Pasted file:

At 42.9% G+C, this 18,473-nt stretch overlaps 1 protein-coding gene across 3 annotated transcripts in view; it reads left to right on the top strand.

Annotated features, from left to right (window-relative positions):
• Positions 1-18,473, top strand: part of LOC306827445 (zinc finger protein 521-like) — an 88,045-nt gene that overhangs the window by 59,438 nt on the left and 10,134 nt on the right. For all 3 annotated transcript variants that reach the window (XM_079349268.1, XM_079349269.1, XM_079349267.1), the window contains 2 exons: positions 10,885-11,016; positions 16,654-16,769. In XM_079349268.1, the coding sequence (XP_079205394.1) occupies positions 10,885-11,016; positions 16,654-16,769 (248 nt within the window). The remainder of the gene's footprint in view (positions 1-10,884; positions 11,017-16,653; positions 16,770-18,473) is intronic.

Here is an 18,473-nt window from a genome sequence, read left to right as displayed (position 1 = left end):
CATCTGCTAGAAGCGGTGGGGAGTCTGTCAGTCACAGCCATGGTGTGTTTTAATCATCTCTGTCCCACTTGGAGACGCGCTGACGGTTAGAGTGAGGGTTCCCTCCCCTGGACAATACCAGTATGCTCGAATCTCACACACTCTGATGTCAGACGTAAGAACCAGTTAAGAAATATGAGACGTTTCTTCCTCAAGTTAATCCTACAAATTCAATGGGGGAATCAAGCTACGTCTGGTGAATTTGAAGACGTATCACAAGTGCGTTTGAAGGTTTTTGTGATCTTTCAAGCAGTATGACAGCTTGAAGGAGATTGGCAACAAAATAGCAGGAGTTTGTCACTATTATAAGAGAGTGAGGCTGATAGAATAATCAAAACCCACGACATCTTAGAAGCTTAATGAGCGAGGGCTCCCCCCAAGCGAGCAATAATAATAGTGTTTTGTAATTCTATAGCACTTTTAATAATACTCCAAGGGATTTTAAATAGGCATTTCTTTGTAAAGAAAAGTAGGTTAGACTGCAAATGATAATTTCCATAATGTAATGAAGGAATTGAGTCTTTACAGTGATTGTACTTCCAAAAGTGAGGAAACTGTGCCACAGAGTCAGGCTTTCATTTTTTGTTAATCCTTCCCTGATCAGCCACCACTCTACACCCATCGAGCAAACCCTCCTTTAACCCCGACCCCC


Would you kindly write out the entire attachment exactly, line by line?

At 42.9% G+C, this 18,473-nt stretch overlaps 1 protein-coding gene across 3 annotated transcripts in view; it reads left to right on the top strand.

Annotated features, from left to right (window-relative positions):
• Positions 1-18,473, top strand: part of LOC306827445 (zinc finger protein 521-like) — an 88,045-nt gene that overhangs the window by 59,438 nt on the left and 10,134 nt on the right. For all 3 annotated transcript variants that reach the window (XM_079349268.1, XM_079349269.1, XM_079349267.1), the window contains 2 exons: positions 10,885-11,016; positions 16,654-16,769. In XM_079349268.1, the coding sequence (XP_079205394.1) occupies positions 10,885-11,016; positions 16,654-16,769 (248 nt within the window). The remainder of the gene's footprint in view (positions 1-10,884; positions 11,017-16,653; positions 16,770-18,473) is intronic.

Here is an 18,473-nt window from a genome sequence, read left to right as displayed (position 1 = left end):
CATCTGCTAGAAGCGGTGGGGAGTCTGTCAGTCACAGCCATGGTGTGTTTTAATCATCTCTGTCCCACTTGGAGACGCGCTGACGGTTAGAGTGAGGGTTCCCTCCCCTGGACAATACCAGTATGCTCGAATCTCACACACTCTGATGTCAGACGTAAGAACCAGTTAAGAAATATGAGACGTTTCTTCCTCAAGTTAATCCTACAAATTCAATGGGGGAATCAAGCTACGTCTGGTGAATTTGAAGACGTATCACAAGTGCGTTTGAAGGTTTTTGTGATCTTTCAAGCAGTATGACAGCTTGAAGGAGATTGGCAACAAAATAGCAGGAGTTTGTCACTATTATAAGAGAGTGAGGCTGATAGAATAATCAAAACCCACGACATCTTAGAAGCTTAATGAGCGAGGGCTCCCCCCAAGCGAGCAATAATAATAGTGTTTTGTAATTCTATAGCACTTTTAATAATACTCCAAGGGATTTTAAATAGGCATTTCTTTGTAAAGAAAAGTAGGTTAGACTGCAAATGATAATTTCCATAATGTAATGAAGGAATTGAGTCTTTACAGTGATTGTACTTCCAAAAGTGAGGAAACTGTGCCACAGAGTCAGGCTTTCATTTTTTGTTAATCCTTCCCTGATCAGCCACCACTCTACACCCATCGAGCAAACCCTCCTTTAACCCCGACCCCC